MCN Blogs
David Poland

By David Poland

Fantastic BYOB

fantastic-four-bernd eichinger

10 Responses to “Fantastic BYOB”

  1. Doug R says:

    Nine per cent? YIKES.
    Will take the family to see the 99% rated Shaun the Sheep this weekend. We are Wallace & Gromit fans back from when “A Grand Day Out” played the animation festival.

  2. leahnz says:

    armie hammer on the right there? time’s been kind

  3. movieman says:

    All the reasons “The Gift” is so good and wildly provocative (more “Cache” than “Unlawful Entry”) are precisely why it’ll probably get k.o.-ed by WOM.
    I’ve got a feeling that audiences are going to be mighty pissed off by that ending.
    Would love to be proven wrong.
    Surprise me for once, America.

    “F4″? Sad in some many ways.

    “Ricki” weirdly works despite myriad infelicities and the fact that Streep ain’t half the singer she (or Demme) thinks she is.
    Figured there would be more of a built-in audience for this than there apparently is.
    Guess even her fans have a hard time accepting La Meryl as a sixtysomething rock-and-roller.

  4. movieman says:

    “Sad in SO many ways.”

    Most especially for Trank.
    And Teller and Jordan, of course.

  5. Kevin says:

    FANTASTIC FOUR is actually okay. Not great (or fantastic ha ha), but not nearly as bad as it’s been made up to be.

    Well, it could have used more action and less lab scenes… And (Dr.?) Doom is the worst big-screen supervillain ever, no doubt.

    But I got into the whole origin story and found the characters/actors involving enough.

  6. michael bergeron says:

    The Fantastic Four were my bread and butter as a young lad, but the previous films in the FF canon were hampered by their, quite frankly, lousy effects. As I took the gentle memory of that early reading material and became a man I sought a perspective on my childhood heroes from a sexual point of view. Surely, Reed could extend his dick to boing across the room. And Sue would remain invisible save for her thermal heat pussy signal. Ben Grimm would slay with his rock hard cock and Johnny Storm could turn up the temperature in a casual sexual encounter by escalating the temp of his hard-on to degrees of hotness only felt by the gods of Hindu folklore. Now in the year 2015 I’m an old dude and just want to be entertained with snappy retorts and brilliant action sequences. The Fantastic Four does not want to play ball. At least not on the level playing field of finding what makes the clockwork of these people tick.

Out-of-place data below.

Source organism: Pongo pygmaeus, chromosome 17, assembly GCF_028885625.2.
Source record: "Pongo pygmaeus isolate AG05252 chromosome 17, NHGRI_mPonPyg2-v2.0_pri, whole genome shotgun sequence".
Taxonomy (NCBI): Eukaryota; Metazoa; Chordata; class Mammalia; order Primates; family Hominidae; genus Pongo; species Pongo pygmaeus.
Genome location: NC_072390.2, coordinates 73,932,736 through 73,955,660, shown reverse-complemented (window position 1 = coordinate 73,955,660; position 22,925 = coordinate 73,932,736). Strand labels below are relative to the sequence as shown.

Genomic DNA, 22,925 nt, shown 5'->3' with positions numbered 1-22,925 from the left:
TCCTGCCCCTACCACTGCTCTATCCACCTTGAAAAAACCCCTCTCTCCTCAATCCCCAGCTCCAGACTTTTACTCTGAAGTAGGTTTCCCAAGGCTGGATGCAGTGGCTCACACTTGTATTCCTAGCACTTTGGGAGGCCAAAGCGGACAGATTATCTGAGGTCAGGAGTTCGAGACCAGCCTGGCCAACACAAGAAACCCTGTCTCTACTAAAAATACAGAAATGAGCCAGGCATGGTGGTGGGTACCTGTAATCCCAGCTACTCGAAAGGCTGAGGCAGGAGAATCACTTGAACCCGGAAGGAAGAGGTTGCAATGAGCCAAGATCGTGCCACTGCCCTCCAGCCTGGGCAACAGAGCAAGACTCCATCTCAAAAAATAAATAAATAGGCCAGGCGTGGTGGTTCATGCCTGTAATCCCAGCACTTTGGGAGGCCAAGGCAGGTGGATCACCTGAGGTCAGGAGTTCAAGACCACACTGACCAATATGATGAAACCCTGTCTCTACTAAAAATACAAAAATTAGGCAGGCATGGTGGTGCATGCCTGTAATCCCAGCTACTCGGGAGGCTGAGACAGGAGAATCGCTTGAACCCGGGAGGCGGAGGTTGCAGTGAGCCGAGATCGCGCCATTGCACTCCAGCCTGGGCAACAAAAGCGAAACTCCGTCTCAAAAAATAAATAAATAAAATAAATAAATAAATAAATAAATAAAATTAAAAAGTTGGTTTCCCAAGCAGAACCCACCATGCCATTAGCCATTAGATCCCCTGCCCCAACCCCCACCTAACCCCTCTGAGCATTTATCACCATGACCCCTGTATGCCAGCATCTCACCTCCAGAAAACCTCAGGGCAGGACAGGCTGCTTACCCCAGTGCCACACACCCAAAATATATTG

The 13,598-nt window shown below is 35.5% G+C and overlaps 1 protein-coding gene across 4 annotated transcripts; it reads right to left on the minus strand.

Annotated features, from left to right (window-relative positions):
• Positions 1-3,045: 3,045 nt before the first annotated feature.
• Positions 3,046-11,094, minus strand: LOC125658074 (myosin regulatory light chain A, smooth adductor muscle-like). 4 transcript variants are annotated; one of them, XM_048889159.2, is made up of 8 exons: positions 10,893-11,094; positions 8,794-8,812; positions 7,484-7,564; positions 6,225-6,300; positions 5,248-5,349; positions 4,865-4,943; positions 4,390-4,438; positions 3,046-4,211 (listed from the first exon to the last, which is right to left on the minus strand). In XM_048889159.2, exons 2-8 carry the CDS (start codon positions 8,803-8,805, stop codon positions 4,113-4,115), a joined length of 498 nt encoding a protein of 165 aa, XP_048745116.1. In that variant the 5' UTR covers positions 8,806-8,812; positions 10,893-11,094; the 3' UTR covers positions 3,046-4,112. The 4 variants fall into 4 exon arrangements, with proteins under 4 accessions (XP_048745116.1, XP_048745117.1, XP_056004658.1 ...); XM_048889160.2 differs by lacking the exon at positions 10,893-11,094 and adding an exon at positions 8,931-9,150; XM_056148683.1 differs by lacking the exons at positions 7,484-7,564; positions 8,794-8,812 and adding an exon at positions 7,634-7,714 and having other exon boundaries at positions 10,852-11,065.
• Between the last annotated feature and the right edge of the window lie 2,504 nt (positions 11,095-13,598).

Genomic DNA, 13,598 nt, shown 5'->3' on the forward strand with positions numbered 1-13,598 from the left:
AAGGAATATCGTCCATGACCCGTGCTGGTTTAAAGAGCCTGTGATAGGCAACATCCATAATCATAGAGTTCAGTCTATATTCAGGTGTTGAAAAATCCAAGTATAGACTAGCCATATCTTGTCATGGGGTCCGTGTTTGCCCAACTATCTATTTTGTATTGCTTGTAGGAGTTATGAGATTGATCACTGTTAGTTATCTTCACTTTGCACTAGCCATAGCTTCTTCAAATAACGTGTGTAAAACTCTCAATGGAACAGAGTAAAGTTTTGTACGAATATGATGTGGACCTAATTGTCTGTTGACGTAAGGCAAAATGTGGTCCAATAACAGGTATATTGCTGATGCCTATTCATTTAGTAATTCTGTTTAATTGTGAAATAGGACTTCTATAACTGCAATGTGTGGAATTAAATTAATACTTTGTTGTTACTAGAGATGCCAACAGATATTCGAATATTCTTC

7. For a while I thought Marvel was conspiring to destroy Fox’s ‘Fantastic Four’ but now I believe Fox made some mistakes along the way. Lucasfilm and Disney must feel validated for excluiding Trank from Star Wars.

  8. CG says:

    It’s kind of mind-boggling that Roger Corman’s FF movie had the most comics-accurate-looking Invisible Woman.

  9. Pete B. says:

    ^ It also had the most accurate Dr. Doom.

  10. John E. says:

    Didn’t realize Johnny was The Boy Who Could Fly.

The Hot Blog

Quote Unquotesee all »

“Ten years ago at Telluride, I said on a panel that theatrical distribution was dying. It seemed obvious to me. I was surprised how many in the audience violently objected: ‘People will always want to go to the movies!’ That’s true, but it’s also true that theatrical cinema as we once knew it has died. Theatrical cinema is now Event Cinema, just as theatrical plays and musical performances are Events. No one just goes to a movie. It’s a planned occasion. Four types of Event Cinema remain.
1. Spectacle (IMAX-style blockbusters)
2. Family (cartoon like features)
3. Horror (teen-driven), and
4. Film Club (formerly arthouse but now anything serious).

There are isolated pockets like black cinema, romcom, girl’s-night-out, seniors, teen gross-outs, but it’s primarily those four. Everything else is TV. Now I have to go back to episode five of ‘Looming Tower.'”
~ Paul Schrader

“Because of my relative candor on Twitter regarding why I quit my day job, my DMs have overflowed with similar stories from colleagues around the globe. These peeks behind the curtains of film festivals, venues, distributors and funding bodies weren’t pretty. Certain dismal patterns recurred (and resonated): Boards who don’t engage with or even understand their organization’s artistic mission and are insensitive to the diverse neighborhood in which their organization’s venue is located; incompetent founders and/or presidents who create only obstacles, never solutions; unduly empowered, Trumpian bean counters who chip away at the taste and experiences that make organizations’ cultural offerings special; expensive PR teams that don’t bring to the table a bare-minimum familiarity with the rich subcultural art form they’re half-heartedly peddling as “product”; nonprofit arts organizations for whom art now ranks as a distant-second goal behind profit.”
~ Eric Allen Hatch